Companies that control the gateway to purchase intent data and have a wide selection of products have a huge leg up as this technology becomes more mainstream, with a significant proportion of consumer spending going to recurring items (such as groceries).

Another aspect to consider is that consumers search with different terms by voice than the terms currently included in e-commerce sites. The way consumers shop online has shaped SEO and SEM. We know what it takes to get what we want quickly, but this isn’t how we talk. Search by voice is more akin to how you would talk to a sales assistant than how you search online.

Voice is predominantly one dimensional, which makes it hard to present a set of choices when it comes to search. Taking out the visual and scrolling element changes a critical element of transactions. Humans can’t store dozens of options that are read out to them, so only one or two options could be presented at any time as a result of a search (much of the time based on the search history or other relevant search terms). Again, this relates to more specific search terms, which can often be brand specific.

So, with these technologies still in the comparatively early stages and their usage, especially for online retail, what do retailers need to do?

  1. Become a user. If you want to know how your future consumer is going to start relying on voice, start by getting familiar with what’s out there.

  2. Think about the products you sell and some potential logical and innovative intersections of voice search.

  3. Evaluate a shopping list that integrates with your website for easy reordering.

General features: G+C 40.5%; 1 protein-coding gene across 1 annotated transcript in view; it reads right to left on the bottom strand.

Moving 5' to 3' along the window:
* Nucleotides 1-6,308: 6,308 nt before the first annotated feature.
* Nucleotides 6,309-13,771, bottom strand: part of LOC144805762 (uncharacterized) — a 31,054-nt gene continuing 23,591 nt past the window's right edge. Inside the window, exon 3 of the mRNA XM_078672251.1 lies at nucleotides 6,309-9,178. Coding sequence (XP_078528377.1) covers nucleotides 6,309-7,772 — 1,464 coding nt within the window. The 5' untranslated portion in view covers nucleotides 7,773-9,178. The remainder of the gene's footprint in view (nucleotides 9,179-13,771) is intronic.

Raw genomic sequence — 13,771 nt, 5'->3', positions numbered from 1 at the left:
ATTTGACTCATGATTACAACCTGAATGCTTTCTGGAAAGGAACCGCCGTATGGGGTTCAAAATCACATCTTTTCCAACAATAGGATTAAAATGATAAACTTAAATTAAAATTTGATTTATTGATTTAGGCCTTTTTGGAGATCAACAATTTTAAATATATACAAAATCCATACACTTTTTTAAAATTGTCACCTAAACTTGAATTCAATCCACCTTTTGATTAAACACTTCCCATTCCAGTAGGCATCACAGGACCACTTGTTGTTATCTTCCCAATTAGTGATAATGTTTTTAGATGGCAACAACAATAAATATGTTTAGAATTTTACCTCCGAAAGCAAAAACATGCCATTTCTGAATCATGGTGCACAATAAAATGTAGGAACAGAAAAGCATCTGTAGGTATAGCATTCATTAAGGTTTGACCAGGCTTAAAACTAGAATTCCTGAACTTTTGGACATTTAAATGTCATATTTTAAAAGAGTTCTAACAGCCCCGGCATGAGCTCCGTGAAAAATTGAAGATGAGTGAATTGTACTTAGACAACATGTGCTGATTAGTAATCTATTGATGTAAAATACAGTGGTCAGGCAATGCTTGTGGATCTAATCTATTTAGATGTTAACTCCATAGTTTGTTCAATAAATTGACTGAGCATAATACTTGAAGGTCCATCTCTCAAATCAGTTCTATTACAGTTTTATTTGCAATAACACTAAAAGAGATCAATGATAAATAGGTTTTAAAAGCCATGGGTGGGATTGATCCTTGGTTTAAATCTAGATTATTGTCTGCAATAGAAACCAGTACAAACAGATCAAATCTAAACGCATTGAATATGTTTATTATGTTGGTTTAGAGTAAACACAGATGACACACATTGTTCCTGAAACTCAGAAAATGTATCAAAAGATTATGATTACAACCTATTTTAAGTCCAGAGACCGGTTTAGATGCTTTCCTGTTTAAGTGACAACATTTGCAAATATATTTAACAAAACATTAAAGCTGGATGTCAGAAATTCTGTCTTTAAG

4. Evaluate Data Structure: Think about how your data is structured and how voice search could interact with your products.

  5. Sell on Google Shopping and Amazon to set yourself up for early integration. Amazon has an enormous head start at this point in terms of usage and skill development and of course, can tightly integrate Alexa to shopping (after all that is sort of the point). If you aren’t already selling on Amazon, it might be the time to change that. Additionally, existing sellers or vendors should double-check that their data is robust and complete. Alexa is smart but can’t make up for gaps in your data when it comes to retrieving search results.

  6. Voice will become the ultimate in personalisation as the voice engines get better at distinguishing individual users. Think about how voice can be integrated into your current personalisation strategy — and consider adjusting your existing strategy if it can’t be.

While this generation of internet users are used to keyboards, the next set of internet users will become accustomed to using voice for their needs. While voice search doesn’t necessarily seem like something that should be a priority at this point, the reality is that there’s going to be a changing of the tide and retailers need to ensure they don’t get left behind.